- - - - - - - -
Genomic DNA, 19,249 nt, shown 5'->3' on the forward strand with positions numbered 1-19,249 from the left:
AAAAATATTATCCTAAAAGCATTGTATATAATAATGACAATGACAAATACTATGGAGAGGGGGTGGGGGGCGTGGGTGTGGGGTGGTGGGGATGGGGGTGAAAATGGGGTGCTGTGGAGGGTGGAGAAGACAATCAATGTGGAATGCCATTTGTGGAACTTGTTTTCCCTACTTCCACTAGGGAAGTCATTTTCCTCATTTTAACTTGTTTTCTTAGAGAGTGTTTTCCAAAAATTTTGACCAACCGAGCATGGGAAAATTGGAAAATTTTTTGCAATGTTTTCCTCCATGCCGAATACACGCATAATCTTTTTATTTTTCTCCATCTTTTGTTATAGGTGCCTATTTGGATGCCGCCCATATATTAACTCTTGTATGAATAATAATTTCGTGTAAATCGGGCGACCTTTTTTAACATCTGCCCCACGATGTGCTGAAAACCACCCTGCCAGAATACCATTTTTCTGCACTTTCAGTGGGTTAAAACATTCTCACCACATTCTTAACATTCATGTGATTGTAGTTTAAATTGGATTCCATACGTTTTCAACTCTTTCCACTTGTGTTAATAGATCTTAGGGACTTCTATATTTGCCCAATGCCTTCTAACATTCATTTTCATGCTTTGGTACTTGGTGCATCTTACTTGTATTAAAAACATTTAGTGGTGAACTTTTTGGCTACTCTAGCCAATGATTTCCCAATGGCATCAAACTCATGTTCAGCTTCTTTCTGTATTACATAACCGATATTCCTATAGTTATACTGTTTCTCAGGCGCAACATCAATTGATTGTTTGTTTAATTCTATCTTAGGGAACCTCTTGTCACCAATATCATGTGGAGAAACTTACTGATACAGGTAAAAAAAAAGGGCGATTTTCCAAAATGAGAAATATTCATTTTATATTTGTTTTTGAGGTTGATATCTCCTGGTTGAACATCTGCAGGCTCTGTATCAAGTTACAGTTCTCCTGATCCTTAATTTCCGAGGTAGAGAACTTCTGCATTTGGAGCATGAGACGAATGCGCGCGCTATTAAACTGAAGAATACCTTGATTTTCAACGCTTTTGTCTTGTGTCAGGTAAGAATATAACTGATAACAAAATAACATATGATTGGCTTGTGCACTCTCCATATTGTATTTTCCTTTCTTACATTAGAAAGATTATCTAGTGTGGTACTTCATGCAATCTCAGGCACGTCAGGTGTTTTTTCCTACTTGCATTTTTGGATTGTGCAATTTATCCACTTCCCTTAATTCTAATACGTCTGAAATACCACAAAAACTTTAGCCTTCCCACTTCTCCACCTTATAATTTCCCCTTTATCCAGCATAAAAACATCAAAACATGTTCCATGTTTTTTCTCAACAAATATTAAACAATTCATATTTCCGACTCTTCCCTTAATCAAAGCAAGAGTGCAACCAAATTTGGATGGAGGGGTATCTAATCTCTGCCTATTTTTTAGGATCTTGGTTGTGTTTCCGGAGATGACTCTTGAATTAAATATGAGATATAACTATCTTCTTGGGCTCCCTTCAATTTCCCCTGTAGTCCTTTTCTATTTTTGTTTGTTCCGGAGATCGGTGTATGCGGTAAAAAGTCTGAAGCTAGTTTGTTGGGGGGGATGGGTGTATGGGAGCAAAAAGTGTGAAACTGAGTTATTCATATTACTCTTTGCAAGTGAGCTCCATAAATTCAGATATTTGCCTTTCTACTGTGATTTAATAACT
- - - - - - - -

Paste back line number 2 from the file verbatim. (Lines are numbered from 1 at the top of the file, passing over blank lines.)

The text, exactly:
AAAAATATTATCCTAAAAGCATTGTATATAATAATGACAATGACAAATACTATGGAGAGGGGGTGGGGGGCGTGGGTGTGGGGTGGTGGGGATGGGGGTGAAAATGGGGTGCTGTGGAGGGTGGAGAAGACAATCAATGTGGAATGCCATTTGTGGAACTTGTTTTCCCTACTTCCACTAGGGAAGTCATTTTCCTCATTTTAACTTGTTTTCTTAGAGAGTGTTTTCCAAAAATTTTGACCAACCGAGCATGGGAAAATTGGAAAATTTTTTGCAATGTTTTCCTCCATGCCGAATACACGCATAATCTTTTTATTTTTCTCCATCTTTTGTTATAGGTGCCTATTTGGATGCCGCCCATATATTAACTCTTGTATGAATAATAATTTCGTGTAAATCGGGCGACCTTTTTTAACATCTGCCCCACGATGTGCTGAAAACCACCCTGCCAGAATACCATTTTTCTGCACTTTCAGTGGGTTAAAACATTCTCACCACATTCTTAACATTCATGTGATTGTAGTTTAAATTGGATTCCATACGTTTTCAACTCTTTCCACTTGTGTTAATAGATCTTAGGGACTTCTATATTTGCCCAATGCCTTCTAACATTCATTTTCATGCTTTGGTACTTGGTGCATCTTACTTGTATTAAAAACATTTAGTGGTGAACTTTTTGGCTACTCTAGCCAATGATTTCCCAATGGCATCAAACTCATGTTCAGCTTCTTTCTGTATTACATAACCGATATTCCTATAGTTATACTGTTTCTCAGGCGCAACATCAATTGATTGTTTGTTTAATTCTATCTTAGGGAACCTCTTGTCACCAATATCATGTGGAGAAACTTACTGATACAGGTAAAAAAAAAGGGCGATTTTCCAAAATGAGAAATATTCATTTTATATTTGTTTTTGAGGTTGATATCTCCTGGTTGAACATCTGCAGGCTCTGTATCAAGTTACAGTTCTCCTGATCCTTAATTTCCGAGGTAGAGAACTTCTGCATTTGGAGCATGAGACGAATGCGCGCGCTATTAAACTGAAGAATACCTTGATTTTCAACGCTTTTGTCTTGTGTCAGGTAAGAATATAACTGATAACAAAATAACATATGATTGGCTTGTGCACTCTCCATATTGTATTTTCCTTTCTTACATTAGAAAGATTATCTAGTGTGGTACTTCATGCAATCTCAGGCACGTCAGGTGTTTTTTCCTACTTGCATTTTTGGATTGTGCAATTTATCCACTTCCCTTAATTCTAATACGTCTGAAATACCACAAAAACTTTAGCCTTCCCACTTCTCCACCTTATAATTTCCCCTTTATCCAGCATAAAAACATCAAAACATGTTCCATGTTTTTTCTCAACAAATATTAAACAATTCATATTTCCGACTCTTCCCTTAATCAAAGCAAGAGTGCAACCAAATTTGGATGGAGGGGTATCTAATCTCTGCCTATTTTTTAGGATCTTGGTTGTGTTTCCGGAGATGACTCTTGAATTAAATATGAGATATAACTATCTTCTTGGGCTCCCTTCAATTTCCCCTGTAGTCCTTTTCTATTTTTGTTTGTTCCGGAGATCGGTGTATGCGGTAAAAAGTCTGAAGCTAGTTTGTTGGGGGGGATGGGTGTATGGGAGCAAAAAGTGTGAAACTGAGTTATTCATATTACTCTTTGCAAGTGAGCTCCATAAATTCAGATATTTGCCTTTCTACTGTGATTTAATAACT